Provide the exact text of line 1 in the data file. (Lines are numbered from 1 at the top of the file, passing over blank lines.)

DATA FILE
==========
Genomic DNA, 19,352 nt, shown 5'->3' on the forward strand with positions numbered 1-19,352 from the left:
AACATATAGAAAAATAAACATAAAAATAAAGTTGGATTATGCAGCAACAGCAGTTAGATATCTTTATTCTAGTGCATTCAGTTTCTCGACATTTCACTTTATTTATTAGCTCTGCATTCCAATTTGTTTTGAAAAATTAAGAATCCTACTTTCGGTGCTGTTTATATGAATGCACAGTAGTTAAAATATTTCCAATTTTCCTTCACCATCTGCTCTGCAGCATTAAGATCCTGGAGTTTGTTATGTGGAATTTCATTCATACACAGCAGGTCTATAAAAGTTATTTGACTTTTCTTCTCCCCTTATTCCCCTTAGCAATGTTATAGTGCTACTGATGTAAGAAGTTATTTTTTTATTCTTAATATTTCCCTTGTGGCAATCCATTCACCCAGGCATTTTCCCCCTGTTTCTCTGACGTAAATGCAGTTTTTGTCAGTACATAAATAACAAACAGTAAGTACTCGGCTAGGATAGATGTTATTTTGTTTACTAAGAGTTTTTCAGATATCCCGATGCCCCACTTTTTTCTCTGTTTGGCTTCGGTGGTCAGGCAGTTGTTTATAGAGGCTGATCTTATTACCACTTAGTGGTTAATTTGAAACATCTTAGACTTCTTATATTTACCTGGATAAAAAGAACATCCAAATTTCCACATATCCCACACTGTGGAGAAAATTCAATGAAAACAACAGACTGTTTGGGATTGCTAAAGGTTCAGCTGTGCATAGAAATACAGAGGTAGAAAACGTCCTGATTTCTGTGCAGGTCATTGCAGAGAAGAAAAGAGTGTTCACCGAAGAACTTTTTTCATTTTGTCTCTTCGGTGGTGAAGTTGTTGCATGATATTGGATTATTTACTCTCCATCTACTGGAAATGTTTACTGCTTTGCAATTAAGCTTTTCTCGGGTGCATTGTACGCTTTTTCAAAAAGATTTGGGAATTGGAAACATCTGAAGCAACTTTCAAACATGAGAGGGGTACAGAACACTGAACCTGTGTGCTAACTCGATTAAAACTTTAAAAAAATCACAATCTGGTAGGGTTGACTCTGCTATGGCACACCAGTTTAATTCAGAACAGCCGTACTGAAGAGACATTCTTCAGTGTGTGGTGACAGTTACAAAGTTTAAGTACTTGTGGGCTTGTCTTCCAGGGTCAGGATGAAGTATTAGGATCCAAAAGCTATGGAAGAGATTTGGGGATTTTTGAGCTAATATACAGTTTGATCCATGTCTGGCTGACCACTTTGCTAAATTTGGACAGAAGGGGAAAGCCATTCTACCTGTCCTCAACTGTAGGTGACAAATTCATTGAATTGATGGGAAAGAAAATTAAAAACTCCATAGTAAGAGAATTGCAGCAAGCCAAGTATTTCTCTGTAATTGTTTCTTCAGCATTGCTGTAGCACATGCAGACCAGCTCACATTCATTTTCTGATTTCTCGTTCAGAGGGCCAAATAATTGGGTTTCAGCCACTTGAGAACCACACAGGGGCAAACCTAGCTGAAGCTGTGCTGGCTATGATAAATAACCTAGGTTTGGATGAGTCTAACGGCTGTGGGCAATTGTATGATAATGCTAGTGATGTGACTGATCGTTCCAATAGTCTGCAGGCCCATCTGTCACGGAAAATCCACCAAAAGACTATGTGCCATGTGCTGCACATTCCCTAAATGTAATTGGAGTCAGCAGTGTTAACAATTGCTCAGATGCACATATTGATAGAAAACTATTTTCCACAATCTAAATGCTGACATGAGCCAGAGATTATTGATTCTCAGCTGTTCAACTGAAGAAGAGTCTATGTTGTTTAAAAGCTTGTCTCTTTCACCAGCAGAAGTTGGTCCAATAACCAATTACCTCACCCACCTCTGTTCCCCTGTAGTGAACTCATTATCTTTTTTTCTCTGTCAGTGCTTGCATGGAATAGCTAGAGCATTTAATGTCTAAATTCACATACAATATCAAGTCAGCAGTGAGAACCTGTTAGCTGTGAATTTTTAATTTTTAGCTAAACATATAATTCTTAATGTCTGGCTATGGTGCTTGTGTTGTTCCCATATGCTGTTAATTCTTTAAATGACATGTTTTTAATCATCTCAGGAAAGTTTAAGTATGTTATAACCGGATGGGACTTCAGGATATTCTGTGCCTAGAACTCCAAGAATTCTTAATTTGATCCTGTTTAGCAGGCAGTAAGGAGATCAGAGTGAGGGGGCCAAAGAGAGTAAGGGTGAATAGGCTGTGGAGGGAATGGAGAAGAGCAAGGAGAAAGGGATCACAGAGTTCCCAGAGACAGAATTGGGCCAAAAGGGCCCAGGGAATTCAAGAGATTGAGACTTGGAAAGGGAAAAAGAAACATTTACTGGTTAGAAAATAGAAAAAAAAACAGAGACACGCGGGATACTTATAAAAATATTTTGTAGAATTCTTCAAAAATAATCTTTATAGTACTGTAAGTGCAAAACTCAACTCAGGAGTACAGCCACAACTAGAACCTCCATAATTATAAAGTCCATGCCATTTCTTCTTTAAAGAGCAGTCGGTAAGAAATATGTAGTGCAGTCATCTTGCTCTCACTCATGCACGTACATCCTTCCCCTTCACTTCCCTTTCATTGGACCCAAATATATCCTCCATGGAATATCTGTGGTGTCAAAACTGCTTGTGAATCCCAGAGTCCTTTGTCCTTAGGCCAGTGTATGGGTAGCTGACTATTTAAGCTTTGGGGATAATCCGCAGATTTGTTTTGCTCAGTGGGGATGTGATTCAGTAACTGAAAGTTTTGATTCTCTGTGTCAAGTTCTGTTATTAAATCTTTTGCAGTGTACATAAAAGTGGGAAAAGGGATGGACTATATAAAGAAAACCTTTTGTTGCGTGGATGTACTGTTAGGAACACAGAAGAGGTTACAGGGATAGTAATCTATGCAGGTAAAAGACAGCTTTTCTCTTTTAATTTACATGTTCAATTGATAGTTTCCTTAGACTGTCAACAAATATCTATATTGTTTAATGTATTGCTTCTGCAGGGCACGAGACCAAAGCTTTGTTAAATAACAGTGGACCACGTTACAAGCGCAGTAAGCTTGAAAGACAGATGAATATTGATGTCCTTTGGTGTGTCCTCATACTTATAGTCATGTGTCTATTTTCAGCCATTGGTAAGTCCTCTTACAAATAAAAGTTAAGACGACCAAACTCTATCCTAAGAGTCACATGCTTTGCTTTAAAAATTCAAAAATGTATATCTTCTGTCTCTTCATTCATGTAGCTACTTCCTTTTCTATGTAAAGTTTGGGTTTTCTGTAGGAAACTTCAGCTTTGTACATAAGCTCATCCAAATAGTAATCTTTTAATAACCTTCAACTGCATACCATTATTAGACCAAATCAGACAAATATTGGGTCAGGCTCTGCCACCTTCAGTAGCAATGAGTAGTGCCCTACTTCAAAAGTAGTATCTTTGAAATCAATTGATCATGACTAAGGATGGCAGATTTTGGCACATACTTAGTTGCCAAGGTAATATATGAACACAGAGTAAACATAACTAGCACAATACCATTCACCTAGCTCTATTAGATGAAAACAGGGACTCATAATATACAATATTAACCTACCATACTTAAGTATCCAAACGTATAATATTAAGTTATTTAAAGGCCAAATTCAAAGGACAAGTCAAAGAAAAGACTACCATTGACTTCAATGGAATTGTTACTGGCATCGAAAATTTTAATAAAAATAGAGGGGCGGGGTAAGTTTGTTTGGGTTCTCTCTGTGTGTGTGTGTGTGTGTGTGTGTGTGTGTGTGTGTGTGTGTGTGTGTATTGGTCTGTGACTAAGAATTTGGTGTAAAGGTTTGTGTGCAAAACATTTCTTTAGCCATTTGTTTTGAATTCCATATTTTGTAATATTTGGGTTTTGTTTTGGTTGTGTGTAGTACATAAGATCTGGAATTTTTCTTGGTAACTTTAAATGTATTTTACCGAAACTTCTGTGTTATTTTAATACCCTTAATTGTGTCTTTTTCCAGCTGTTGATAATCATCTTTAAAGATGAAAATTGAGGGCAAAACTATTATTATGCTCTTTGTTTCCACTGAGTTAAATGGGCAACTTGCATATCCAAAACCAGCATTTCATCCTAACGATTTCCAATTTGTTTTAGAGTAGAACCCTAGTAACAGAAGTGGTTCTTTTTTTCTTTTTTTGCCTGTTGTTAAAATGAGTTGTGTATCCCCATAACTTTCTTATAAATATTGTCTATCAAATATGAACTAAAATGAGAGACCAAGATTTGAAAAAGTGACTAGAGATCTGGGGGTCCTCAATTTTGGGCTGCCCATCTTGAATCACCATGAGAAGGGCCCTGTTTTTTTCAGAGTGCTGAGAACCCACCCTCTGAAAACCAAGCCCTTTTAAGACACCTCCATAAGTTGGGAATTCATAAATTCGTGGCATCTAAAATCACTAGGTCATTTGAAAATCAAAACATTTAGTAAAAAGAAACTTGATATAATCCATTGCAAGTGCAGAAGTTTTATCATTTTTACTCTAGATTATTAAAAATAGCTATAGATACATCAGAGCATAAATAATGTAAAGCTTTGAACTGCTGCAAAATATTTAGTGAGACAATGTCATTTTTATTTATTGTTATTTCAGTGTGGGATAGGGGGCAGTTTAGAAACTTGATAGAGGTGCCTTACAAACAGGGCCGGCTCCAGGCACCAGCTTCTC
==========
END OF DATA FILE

Genomic DNA, 19,352 nt, shown 5'->3' on the forward strand with positions numbered 1-19,352 from the left: